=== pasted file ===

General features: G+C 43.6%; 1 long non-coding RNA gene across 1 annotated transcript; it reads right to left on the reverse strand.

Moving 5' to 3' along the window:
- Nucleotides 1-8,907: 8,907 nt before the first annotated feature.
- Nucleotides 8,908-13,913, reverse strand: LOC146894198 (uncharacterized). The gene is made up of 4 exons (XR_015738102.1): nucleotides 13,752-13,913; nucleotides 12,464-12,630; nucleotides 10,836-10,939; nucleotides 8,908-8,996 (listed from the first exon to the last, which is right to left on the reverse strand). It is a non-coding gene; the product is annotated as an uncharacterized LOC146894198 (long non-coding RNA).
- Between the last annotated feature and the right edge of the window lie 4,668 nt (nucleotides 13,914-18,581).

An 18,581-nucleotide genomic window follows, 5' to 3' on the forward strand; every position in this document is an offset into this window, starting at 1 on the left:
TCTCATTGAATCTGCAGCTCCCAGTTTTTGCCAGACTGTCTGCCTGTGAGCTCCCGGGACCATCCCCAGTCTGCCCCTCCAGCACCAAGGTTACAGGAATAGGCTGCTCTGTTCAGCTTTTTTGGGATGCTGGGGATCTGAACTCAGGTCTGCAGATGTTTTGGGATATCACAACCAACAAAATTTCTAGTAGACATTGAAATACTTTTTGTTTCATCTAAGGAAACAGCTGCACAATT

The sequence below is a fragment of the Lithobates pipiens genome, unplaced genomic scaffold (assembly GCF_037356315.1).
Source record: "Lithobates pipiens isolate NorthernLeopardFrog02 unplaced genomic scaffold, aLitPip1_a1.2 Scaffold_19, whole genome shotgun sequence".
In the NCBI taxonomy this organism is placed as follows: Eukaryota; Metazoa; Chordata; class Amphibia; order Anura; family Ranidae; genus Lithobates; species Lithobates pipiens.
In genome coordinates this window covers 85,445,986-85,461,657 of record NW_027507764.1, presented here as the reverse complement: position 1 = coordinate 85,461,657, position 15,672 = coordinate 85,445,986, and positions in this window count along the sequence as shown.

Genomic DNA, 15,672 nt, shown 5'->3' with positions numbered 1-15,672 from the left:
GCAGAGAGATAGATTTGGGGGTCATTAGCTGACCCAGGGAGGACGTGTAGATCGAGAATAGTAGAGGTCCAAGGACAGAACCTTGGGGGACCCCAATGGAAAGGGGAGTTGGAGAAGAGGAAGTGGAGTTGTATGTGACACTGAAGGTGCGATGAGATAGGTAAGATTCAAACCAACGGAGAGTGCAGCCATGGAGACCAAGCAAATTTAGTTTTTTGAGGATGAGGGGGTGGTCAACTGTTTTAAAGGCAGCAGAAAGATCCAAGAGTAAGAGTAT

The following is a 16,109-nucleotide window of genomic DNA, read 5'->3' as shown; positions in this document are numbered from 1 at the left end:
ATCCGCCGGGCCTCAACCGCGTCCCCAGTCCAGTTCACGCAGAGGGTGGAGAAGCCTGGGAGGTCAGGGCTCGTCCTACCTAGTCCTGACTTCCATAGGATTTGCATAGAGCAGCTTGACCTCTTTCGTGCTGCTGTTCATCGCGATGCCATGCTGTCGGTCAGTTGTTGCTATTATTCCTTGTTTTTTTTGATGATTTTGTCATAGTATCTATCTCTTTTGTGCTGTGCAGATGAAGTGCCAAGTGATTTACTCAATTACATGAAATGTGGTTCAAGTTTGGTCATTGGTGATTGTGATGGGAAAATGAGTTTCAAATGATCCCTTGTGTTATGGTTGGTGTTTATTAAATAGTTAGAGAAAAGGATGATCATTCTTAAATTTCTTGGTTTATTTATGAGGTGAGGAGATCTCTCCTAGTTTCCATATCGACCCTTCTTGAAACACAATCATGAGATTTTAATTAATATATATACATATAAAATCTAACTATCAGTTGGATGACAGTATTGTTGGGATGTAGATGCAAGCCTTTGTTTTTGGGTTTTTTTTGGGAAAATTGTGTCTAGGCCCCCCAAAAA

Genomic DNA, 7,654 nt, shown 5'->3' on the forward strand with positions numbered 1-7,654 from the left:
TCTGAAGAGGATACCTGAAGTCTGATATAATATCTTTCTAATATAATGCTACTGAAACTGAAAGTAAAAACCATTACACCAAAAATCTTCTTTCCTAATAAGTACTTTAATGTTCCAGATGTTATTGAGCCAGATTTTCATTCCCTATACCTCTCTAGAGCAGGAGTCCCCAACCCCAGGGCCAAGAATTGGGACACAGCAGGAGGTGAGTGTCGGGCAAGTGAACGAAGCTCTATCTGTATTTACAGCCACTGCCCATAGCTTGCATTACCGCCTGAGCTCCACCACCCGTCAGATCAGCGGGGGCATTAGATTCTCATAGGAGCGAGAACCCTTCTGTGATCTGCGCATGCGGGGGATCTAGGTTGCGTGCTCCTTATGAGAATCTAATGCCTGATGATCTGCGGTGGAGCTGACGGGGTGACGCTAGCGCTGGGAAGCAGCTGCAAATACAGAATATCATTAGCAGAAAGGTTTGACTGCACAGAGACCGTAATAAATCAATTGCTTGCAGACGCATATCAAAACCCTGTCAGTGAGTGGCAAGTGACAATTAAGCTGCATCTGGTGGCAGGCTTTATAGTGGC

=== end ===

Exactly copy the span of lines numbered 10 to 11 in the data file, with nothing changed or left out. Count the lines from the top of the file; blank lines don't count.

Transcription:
In the NCBI taxonomy this organism is placed as follows: Eukaryota; Metazoa; Chordata; class Amphibia; order Anura; family Ranidae; genus Lithobates; species Lithobates pipiens.
In genome coordinates this window covers 85,445,986-85,461,657 of record NW_027507764.1, presented here as the reverse complement: position 1 = coordinate 85,461,657, position 15,672 = coordinate 85,445,986, and positions in this window count along the sequence as shown.